The Times West Virginian

West Virginia

June 7, 2014

Mines illegally pollute streams

According to ruling by federal judge on mountaintop removal sites in West Virginia

CHARLESTON — A federal judge has ruled that two Alpha Natural Resources mountaintop removal mines in southern West Virginia illegally polluted streams.

U.S. District Judge Robert Chambers in Huntington ruled Wednesday that the Elk Run Coal mine in Boone County and Alex Energy mine in Nicholas County harmed aquatic life in two streams — Laurel Creek and Robinson Fork.

Chambers wrote that aquatic life dwindled as the streams were “unquestionably biologically impaired.” Penalties are still undetermined.

“Losing diversity in aquatic life, as sensitive species are extirpated and only pollution-tolerant species survive, is akin to the canary in a coal mine,” Chambers wrote.

Environmental groups say it’s the first federal court ruling acknowledging damage from high conductivity discharges. The ruling says conductivity is scientifically proven to be harmful for aquatic life.

Conductivity is the ability of water to transfer electricity. High conductivity might signal presence of pollutants including chloride, phosphate and nitrate.

Company spokesman Ted Pile said Alpha plans to appeal the ruling.

“Understandably, we’re disappointed that the court disregarded the research of highly qualified experts who visited the sites and found that the streams at issue in this case suffered from common problems relating to sedimentation and temperature, proving that more factors are at play than conductivity levels,” Pile said Friday in an email.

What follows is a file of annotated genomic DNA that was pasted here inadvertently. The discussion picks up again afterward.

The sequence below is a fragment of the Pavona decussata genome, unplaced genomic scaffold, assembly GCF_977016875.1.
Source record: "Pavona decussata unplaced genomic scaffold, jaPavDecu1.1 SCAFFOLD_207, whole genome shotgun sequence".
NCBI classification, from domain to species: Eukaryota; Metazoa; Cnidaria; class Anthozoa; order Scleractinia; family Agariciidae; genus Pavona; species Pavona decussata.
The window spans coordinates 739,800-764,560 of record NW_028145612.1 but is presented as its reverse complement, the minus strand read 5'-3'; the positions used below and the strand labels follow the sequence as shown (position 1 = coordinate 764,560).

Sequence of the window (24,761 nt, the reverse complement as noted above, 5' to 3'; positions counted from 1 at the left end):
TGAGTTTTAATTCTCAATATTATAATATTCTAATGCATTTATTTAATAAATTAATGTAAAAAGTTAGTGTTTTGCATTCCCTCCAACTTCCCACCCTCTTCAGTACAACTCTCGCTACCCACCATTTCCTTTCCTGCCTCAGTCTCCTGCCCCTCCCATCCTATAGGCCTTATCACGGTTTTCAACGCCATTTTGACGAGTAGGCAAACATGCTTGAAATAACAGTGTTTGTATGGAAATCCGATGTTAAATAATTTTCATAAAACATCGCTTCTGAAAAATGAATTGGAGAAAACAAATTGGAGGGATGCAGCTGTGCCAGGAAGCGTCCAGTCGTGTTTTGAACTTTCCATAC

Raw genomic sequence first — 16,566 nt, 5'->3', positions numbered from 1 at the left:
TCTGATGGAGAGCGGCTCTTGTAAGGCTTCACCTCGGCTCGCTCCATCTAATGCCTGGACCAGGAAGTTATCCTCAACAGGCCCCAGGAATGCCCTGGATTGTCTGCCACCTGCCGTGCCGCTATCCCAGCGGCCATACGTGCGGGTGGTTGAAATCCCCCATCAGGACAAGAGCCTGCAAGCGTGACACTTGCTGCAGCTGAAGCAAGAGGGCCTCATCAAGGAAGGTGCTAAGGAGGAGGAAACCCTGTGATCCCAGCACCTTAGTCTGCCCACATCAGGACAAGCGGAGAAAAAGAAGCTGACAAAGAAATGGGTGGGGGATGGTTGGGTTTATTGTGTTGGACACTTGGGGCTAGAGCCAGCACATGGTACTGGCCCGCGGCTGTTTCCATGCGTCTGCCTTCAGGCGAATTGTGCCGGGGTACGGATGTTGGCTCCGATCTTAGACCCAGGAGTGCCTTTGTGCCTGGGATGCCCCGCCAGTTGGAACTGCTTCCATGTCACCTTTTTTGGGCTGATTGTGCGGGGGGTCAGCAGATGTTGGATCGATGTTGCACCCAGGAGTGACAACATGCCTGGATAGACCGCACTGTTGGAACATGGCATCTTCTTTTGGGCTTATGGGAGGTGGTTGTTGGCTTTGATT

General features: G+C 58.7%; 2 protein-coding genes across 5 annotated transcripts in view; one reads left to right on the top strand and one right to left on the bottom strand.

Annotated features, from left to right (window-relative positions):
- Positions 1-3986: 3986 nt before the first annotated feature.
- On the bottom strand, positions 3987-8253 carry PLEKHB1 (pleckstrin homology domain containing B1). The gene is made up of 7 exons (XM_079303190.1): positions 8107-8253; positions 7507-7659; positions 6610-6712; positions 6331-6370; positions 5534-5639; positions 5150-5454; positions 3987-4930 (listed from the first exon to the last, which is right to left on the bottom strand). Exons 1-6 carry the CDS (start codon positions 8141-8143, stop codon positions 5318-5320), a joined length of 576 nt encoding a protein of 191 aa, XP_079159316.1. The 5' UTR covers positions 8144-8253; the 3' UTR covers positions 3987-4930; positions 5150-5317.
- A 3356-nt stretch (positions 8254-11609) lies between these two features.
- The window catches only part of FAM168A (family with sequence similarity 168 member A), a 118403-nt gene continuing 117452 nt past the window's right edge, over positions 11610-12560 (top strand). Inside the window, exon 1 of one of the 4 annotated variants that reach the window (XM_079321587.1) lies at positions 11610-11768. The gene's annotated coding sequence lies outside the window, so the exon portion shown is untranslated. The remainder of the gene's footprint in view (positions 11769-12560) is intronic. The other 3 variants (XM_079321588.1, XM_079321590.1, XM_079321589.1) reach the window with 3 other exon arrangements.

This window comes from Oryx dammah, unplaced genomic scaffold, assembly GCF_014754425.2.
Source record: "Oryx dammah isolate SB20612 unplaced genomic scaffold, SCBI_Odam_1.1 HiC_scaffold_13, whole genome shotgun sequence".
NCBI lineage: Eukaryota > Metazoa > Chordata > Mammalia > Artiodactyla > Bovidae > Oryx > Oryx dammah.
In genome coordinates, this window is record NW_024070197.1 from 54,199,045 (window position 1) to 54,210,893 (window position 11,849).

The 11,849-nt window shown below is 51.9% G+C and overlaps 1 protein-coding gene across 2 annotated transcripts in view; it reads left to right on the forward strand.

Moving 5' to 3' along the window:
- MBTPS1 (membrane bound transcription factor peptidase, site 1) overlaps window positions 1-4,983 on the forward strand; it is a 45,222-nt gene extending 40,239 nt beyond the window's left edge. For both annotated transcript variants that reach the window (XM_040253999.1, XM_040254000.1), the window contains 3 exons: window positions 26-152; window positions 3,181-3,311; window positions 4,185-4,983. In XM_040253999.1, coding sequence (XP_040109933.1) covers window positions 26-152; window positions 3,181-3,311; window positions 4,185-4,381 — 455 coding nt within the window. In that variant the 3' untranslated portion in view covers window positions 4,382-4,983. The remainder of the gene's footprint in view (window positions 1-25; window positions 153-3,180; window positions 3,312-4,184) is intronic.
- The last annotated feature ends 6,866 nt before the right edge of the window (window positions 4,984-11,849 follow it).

Mountaintop mine operations literally blow up portions of mountains to unearth coal seams. Waste from the explosions is filled into valleys and streams, which can endure environmental damage.

The 2012 lawsuit by the Ohio Valley Environmental Coalition, West Virginia Highlands Conservancy and Sierra Club cites the Clean Water Act and Surface Mining Control and Reclamation Act.

The groups heralded the decision as a victory — and a rally cry for federal environmental regulators to craft rules about conductivity standards.

“This decision will force mining companies to internalize the enormous treatment costs that they are currently avoiding and imposing on the public,” said Jim Hecker, co-counsel in the case and Environmental Enforcement Director at Public Justice.

The Environmental Protection Agency released guidance on conductivity in 2011 only to see it struck down by a federal court the next year. The court said the EPA overstepped its authority and infringed on state regulators’ duties.

The EPA appealed the decision in 2012 and the case is ongoing.

Pile, the Alpha spokesman, said the ruling wrongly strips West Virginia officials of their regulatory authority over state waters.

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